Solved! Converting an OpenOffice.org Calc Sheet to OOBase
I had developed a fairly hefty OpenOffice.org Calc sheet, which was great for quickly entering data I've been working with lately. However, it soon became clear that a switch to OOBase would be necessary. I'm not a big user of Base, so wasn't sure how best to go about converting my data. Fortunately, a tutorial Tom Boyd had written showed me just how simple it is. Even so, I discovered a 'gotchya' along the way.
The General Approach
First, you'll want to be sure your Calc sheet is formatted appropriately for the conversion. Second, you'll need to create a DB in Base, or open an existing one. Third, you'll literally copy and paste the Calc sheet data into Base.
Formatting Your Calc Sheet
Your Calc sheet should have Column Headings in the top row of the spread sheet. In anticipation of needing to move to a DB format, I had taken the liberty to create my own primary key field, using a simple formula to create an "Auto-Increment" effect in Calc. I had done the same thing when I designed CHADDB for MySQL a couple years ago. However, it caused problems when I tried to use that field as the primary key in the conversion process. So I deleted it in favor of Base's primary key mechanism.
You also need to be sure all your cells use the proper data formats. For example, I had been typing in "Yes" or "No" for some values, but left it as text. If you want to take advantage of Base's Boolean Yes/No feature, you need to make sure you change these cells to Boolean format. Select the cells in that column, and Right-Click. Choose Format Cells from the context menu, and then choose the Numbers tab. Select Boolean Values from the listbox and click O.k. I also changed my values from 'yes' and 'no' to 'TRUE' and blank.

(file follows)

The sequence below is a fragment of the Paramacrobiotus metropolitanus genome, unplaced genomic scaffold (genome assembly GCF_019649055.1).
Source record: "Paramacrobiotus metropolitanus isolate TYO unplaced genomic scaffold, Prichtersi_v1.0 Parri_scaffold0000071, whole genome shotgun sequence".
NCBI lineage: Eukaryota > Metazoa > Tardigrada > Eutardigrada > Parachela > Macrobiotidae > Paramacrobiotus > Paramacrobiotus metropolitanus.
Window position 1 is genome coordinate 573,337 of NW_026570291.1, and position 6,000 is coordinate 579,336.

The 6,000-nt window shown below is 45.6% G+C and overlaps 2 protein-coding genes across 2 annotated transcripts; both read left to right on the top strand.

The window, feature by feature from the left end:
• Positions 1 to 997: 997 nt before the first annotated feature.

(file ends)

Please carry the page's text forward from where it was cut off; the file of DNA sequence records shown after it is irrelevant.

Tom's tutorial mentioned potential problems with date conversions, but using the standard mm/dd/yy format in Calc seemed to work just fine. I haven't tried other date formats yet, nor have I tried using other cell formats in Calc. If in doubt, try it out - on a test DB or test table - before making the actual conversion.
Stepping Through the Conversion
Once you have your Calc sheet formatted properly, it is literally a matter of selecting the cells and then copying and pasting them into Base. Open your database, or create a new one. Select the cells in Calc and copy them. In Base, right-click on the Tables frame, and choose Paste. This brings up the conversion dialog.
The conversion dialog steps you through the process. Enter a name for the table. Data and Definitions is selected by default, which is exactly what we want. Check the box for Create a Primary key. Click Next. Now you can choose which columns you want. You can click the >> button to choose all the columns, or pick and choose those that tickle your fancy. Click Next.
The converter doesn't automatically detect the formatting of the Calc data. The default setting for everything is "Text" with 255 characters. That means you need to make sure you change the field for integers, dates and other data types. Tom says using "Decimal" and incrementing the number of decimal points worked for his financial data.
Once you've set the data types appropriately for each field, you can click Create to complete the process. I had over 600 rows of data spanning 50 columns. On my 1.2GHz laptop with 256MB of RAM and other apps running, it took a minute to complete. But it was still pretty fast. Just don't expect an instantaneous conversion if you have a lot of data. Now I can perform all those calculations that would have been difficult in Calc. If I need to play with those results further, well, Calc still has a job.
|Subject||Topic Starter||Replies||Views||Last Post|
|There's An ooBase?||Bob_Robertson||10||1,898||Aug 28, 2006 8:47 AM|
|Dates||Alcibiades||1||1,379||Aug 27, 2006 11:58 AM|
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